The researchers started looking at genes regulated by bmp4 and found a promising candidate. They learned that bmp4 was needed to activate their mystery gene during the initial wound healing response, and that the mystery gene was crucial for wound healing to progress into regeneration after large injuries. When the gene was not activated, the steps that usually follow the initial wound healing response to prepare the body for regeneration would not occur. The wound would heal but the missing parts would never regrow, much like what would happen in a human. The researchers named the mystery gene equinox in honor of its appearance during a key transition period to move the body towards renewal.
“We know of a few genes that, when they are inactivated, the hallmarks of regeneration do not occur,” says co-first author Cloutier. “When equinox is not activated, we see an even more powerful inhibition of regeneration at an early phase. It appears to be required early on to allow for the other steps to proceed.”
Skin gets a starring role
The researchers found that equinox is expressed, or active in, wound epidermis, a skin tissue that is integral to regeneration after large injuries in a number of animals and yet had not been known to play a role in the signaling that initiates regeneration in planarians. After an injury, the wound epidermis covers and protects the wound site. As animals begin regeneration, the wound epidermis facilitates the formation of an outgrowth of cells called a blastema, in which the body produces the cell types it needs to replace the parts lost in the injury. Correspondingly, the researchers found that equinox is needed for regeneration in any injury that requires a blastema—essentially any large external injury where the replacement tissues grow out from the body.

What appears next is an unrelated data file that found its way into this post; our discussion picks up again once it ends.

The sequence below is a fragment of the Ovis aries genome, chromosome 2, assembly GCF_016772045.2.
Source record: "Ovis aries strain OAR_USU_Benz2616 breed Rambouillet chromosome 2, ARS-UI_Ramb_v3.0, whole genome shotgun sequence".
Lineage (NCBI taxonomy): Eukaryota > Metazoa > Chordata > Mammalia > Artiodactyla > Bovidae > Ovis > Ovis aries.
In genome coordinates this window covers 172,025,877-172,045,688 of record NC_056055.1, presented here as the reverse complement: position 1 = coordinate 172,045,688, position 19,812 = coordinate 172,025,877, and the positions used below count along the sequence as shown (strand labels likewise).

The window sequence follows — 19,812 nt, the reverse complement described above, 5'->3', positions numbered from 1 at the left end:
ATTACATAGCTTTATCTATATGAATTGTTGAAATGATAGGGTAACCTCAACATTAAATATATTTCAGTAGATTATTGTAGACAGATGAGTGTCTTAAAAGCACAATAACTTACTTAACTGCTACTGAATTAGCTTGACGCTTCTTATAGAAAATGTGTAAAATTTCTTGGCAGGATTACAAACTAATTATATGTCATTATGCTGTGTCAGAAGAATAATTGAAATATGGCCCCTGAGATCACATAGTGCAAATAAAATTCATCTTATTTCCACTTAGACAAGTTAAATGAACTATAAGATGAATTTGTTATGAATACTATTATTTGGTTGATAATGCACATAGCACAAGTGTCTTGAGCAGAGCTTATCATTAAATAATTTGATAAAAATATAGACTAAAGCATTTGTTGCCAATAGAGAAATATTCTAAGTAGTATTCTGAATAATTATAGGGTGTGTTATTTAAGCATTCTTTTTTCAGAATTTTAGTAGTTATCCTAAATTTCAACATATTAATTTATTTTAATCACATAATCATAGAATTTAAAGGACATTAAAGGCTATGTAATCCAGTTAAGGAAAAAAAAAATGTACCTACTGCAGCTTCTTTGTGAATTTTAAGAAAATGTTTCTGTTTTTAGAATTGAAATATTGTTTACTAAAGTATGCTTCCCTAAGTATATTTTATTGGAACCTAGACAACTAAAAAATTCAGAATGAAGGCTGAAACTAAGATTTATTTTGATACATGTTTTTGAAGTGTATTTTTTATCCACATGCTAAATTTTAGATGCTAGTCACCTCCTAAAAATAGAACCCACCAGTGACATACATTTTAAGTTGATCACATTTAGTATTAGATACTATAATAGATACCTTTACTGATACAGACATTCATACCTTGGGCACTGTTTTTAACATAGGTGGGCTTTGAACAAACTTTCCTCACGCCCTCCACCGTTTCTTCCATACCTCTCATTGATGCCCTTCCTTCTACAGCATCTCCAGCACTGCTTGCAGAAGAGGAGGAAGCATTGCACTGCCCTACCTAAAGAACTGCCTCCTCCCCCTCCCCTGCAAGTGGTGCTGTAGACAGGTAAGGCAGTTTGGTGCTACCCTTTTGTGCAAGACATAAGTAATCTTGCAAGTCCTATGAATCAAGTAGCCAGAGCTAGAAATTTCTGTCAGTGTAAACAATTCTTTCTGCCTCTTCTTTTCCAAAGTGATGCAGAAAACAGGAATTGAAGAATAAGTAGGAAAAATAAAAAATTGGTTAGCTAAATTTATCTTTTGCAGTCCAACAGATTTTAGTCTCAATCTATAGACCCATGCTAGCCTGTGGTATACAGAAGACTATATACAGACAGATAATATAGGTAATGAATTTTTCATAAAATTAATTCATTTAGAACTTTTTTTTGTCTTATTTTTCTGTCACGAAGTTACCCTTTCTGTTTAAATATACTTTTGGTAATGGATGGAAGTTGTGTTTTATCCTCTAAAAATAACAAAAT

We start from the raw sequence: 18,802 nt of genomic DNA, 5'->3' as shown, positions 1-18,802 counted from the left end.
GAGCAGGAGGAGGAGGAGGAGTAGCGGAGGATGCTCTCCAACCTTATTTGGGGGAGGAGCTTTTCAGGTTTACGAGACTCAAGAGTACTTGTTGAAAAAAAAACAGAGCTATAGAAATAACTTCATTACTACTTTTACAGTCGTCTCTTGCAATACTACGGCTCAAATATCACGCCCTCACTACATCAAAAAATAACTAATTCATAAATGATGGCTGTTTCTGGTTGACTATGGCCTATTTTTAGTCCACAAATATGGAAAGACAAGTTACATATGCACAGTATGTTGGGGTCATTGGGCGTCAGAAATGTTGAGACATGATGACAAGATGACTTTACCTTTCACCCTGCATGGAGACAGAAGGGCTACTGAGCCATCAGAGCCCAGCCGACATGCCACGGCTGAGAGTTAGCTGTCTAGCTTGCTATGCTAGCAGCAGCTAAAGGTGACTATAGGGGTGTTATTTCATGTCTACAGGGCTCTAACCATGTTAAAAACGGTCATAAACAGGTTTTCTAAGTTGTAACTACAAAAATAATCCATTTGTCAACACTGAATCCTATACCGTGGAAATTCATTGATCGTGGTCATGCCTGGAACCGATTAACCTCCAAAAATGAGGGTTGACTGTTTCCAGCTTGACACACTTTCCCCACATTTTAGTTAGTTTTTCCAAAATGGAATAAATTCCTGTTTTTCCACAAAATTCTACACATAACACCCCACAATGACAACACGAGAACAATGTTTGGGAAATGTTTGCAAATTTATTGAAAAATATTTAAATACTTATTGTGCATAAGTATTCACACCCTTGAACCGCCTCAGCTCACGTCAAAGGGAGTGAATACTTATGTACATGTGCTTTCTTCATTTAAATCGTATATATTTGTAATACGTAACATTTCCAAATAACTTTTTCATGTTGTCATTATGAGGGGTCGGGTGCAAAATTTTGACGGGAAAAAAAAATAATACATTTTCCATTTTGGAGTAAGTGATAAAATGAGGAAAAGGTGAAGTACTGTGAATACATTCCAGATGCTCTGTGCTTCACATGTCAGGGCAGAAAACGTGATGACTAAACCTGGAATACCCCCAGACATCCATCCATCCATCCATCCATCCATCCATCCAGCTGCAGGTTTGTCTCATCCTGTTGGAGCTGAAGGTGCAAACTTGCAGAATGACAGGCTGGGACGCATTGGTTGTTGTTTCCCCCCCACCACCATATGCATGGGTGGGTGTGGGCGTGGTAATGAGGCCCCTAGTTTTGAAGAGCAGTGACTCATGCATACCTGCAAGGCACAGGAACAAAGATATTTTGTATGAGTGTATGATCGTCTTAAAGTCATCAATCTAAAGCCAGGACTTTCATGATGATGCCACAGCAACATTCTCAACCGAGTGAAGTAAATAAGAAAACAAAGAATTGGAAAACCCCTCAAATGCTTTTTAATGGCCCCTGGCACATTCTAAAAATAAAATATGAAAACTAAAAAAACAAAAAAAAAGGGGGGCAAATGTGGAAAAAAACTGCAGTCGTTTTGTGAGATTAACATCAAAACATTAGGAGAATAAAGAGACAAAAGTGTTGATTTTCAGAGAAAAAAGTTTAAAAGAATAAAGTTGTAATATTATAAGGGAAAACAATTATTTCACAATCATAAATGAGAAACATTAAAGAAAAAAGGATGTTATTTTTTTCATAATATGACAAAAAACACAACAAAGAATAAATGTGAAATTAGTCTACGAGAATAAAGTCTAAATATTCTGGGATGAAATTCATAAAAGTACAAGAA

Previously, the Reddien lab had found key genes required for regeneration expressed largely in muscle. Muscle in planarians maintains an active blueprint of the body, a network of positional genes that lets cells and tissues know where they are supposed to be. After an injury requiring regeneration, these positional genes rescale their body map near the wound site and guide new cells in building replacement tissues in the correct places. However, if equinox is not expressed, then the muscle tissue does not rescale its map. The body also fails to ramp up production of planarian stem cells or to begin differentiating stem cells into the cell types that were lost. Together, these findings flesh out the researchers’ understanding of the complete steps needed for regeneration to occur, revealing an early key role for wound epidermis, through its expression of equinox, in the signaling sequence that enables regrowth after an injury.
“There’s a cascade of events in which wound signaling activates, among other genes, equinox; equinox promotes wound-induced gene expression in muscle; and that promotes positional information resetting that can then lead to regeneration,” Reddien says. “What’s exciting about filling in this picture is that we’re identifying the key regulatory logic that can bring about regeneration.”